‘Without Sgt. Laurie, we might still be wondering,’ says family of missing St. Paul woman found slain in storage unit

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Sgt. Laurie M. Finnegan, right, is honored as Detective of the Year for her leadership on the Human Trafficking Task Force and Missing Persons Unit by St. Paul Police Chief Axel Henry at the department’s Officer of the Year Ceremony in St. Paul on June 6, 2024. Finnegan worked on multiple cases in 2023, including the Mani Starren case. (Devanie Andre / Pioneer Press)

As St. Paul’s police chief named Sgt. Laurie Finnegan the department’s Detective of The Year, the family of Manijeh “Mani” Starren was sitting behind her.

They traveled from Texas and Roseau, Minn., to attend Thursday’s ceremony. “She’s our angel on earth that found our daughter,” said Ricki Starren, Mani’s mother, who wrote a letter in support of recognition for Finnegan and her coworkers

Last year, Finnegan received a report that Starren, 34, was missing from St. Paul and it ended in a “really horrific” case, said Police Chief Axel Henry.

The work of Finnegan, who was the lead investigator, and others led them to find Starren’s dismembered body in a Woodbury storage unit last June. Starren’s boyfriend, Joseph Steven Jorgenson, is charged with murder.

Manijeh “Mani” Starren, left, and Fanta Xayavong (Courtesy photos)

Law enforcement learned about another missing woman — Fanta Xayavong, 33, who was also connected to Jorgenson. They discovered Xayavong’s remains in a Coon Rapids storage unit.

Speaking at Thursday’s ceremony, Finnegan said the persistence of Starren’s family and friends kept her “motivated and determined to help find Mani, along with Fanta.”

The “real heroes” in the case are Starren and Xayavong, said Finnegan: “They did not deserve what happened to them.”

Homicide investigators also recognized

St. Paul Police Sgts. Jennifer O’Donnell and Jeremy Ryan were recognized with honorable mentions for Detective of the Year. They’re homicide investigators who also worked on the Starren and Xayavong cases.

Finnegan works in the police department’s missing persons unit and the Minnesota Bureau of Criminal Apprehension human trafficking task force.

“It soon became very apparent in this case that the women that were missing were likely murdered and the homicide investigators were going to be needed to help assist with that investigation,” Henry said.

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O’Donnell and Ryan worked “diligently” with Finnegan by searching an apartment where one of the victims lived, reviewing surveillance video, investigating tips, and reviewing cellphone records and financial statements of the suspect, according to the chief.

“After several weeks, their exemplary work and tenacity found that the suspect had a storage unit in Woodbury,” which is where Starren’s remains were found, Henry said. “… They kept looking deeper into the past of the suspect, and found that he had access to another storage unit in the city of Coon Rapids,” which is where they recovered Xayavong’s remains.

The case was high-profile and intense and the nature of it was “something most law enforcement people never have to deal with, thankfully, in their entire careers,” Henry said. “… Their investigative work demonstrated the outstanding level that they bring to all cases.”

Parents’ nightmare

Finnegan thanked the team of people who worked with her on the case. She also expressed appreciation to her family for “putting up with some long days and nights.”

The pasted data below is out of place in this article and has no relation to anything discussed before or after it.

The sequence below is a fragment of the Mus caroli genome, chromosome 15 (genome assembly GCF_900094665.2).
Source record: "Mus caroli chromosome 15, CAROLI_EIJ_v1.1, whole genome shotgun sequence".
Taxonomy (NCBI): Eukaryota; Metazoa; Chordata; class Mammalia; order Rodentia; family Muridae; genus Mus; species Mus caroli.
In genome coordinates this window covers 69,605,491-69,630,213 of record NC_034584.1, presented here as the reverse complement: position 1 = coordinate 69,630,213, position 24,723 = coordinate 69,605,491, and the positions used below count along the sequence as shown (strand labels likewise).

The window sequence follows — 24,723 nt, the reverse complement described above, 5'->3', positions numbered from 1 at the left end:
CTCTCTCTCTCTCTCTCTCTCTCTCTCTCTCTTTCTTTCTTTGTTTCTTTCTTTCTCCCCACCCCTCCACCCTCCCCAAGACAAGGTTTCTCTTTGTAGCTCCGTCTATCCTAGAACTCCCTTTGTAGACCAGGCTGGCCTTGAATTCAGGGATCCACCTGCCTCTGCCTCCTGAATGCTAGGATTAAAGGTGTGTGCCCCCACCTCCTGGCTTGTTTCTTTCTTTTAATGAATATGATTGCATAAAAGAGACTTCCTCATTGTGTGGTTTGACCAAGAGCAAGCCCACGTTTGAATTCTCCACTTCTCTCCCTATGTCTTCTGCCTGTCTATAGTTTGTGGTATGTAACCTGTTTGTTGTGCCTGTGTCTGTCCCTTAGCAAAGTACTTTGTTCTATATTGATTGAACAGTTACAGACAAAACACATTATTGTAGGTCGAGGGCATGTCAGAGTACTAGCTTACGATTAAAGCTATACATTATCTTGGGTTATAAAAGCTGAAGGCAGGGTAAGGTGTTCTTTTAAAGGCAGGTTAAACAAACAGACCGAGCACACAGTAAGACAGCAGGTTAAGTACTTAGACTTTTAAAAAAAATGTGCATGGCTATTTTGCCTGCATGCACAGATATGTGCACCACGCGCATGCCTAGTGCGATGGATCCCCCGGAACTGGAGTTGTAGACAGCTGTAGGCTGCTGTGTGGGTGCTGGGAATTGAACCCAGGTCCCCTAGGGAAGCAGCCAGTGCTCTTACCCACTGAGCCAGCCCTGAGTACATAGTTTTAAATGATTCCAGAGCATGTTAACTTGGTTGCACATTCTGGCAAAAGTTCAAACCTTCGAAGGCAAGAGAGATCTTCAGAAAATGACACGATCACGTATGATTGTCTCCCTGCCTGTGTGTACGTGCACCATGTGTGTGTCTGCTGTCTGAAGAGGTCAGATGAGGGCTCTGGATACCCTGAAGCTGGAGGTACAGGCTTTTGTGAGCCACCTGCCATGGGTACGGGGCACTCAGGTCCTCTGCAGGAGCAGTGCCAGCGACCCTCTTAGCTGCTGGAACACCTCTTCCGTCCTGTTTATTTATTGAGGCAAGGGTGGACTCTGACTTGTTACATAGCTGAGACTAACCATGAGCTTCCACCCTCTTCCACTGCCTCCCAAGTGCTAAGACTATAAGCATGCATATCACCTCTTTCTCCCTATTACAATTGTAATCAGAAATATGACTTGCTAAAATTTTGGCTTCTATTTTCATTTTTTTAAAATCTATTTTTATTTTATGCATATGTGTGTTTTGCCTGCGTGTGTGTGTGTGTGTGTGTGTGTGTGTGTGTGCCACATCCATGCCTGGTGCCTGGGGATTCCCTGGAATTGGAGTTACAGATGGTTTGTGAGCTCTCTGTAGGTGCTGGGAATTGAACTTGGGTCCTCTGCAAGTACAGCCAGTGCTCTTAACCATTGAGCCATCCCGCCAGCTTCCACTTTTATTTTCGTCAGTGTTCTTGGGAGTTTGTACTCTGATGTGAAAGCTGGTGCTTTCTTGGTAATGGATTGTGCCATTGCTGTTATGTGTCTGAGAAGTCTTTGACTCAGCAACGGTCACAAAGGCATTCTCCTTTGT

Finnegan, a mother of two, said her children also motivated her in the case: “As a parent, I cannot imagine having to go through this nightmare, and I would want investigators to stop at nothing.”

Starren’s family invited Finnegan to the celebration of life service last fall in Roseau. “They treated me like family and it reminded me exactly why we all do the job that we do,” she said.

An uncle of Starren, Richard Baehr, remembered Starren as kind hearted. “She loved her children, so so much, and it’s been a big loss for them,” he said.

St. Paul Police Sgt. Laurie M. Finnegan hugs Mani Starren’s uncle Richard Baehr as Starren’s mother, Ricki Starren, left, and other family members look on. (Devanie Andre / Pioneer Press)

Baehr said he, his partner and Starren’s parents attended Thursday’s ceremony because Finnegan “supported us so much, we wanted to be here to support her and her teammates that helped solve this crime. … Without the team and without Sgt. Laurie, we might still be wondering.”

The police department recognized members of the St. Paul police SWAT team Wednesday for their work in carrying out a search warrant at Jorgenson’s Maplewood apartment last June. Jorgenson is charged with barricading himself in a bedroom and setting a fire, along with attempting to disarm an officer.

Jorgenson, 40, has pleaded not guilty to the murder of Starren and in the apartment arson, and his court cases are ongoing. The investigation into Xayavong’s death continues, and no one has been charged.

Honors for other workers

At Thursday’s ceremony, Henry also named Keng Her the department’s 2023 Police Officer of the Year for his work as a mentor, recruiter and lead field training officer. Jeffrey Whitbeck took honorable mention for Officer of the Year for his work as the department’s firearms rangemaster for a dozen years.

Alyssa Arcand was recognized as Professional Employee of the Year, an award for civilian employees, and Derek Peterson received honorable mention. Both are intelligence analysts.

Domestic violence help

Violence Free Minnesota remembered Manijeh “Mani” Starren in their memorial to victims of intimate partner homicide. Domestic violence help is available 24/7 through the Day One hotline by calling 866-223-1111 or texting 612-399-9995.

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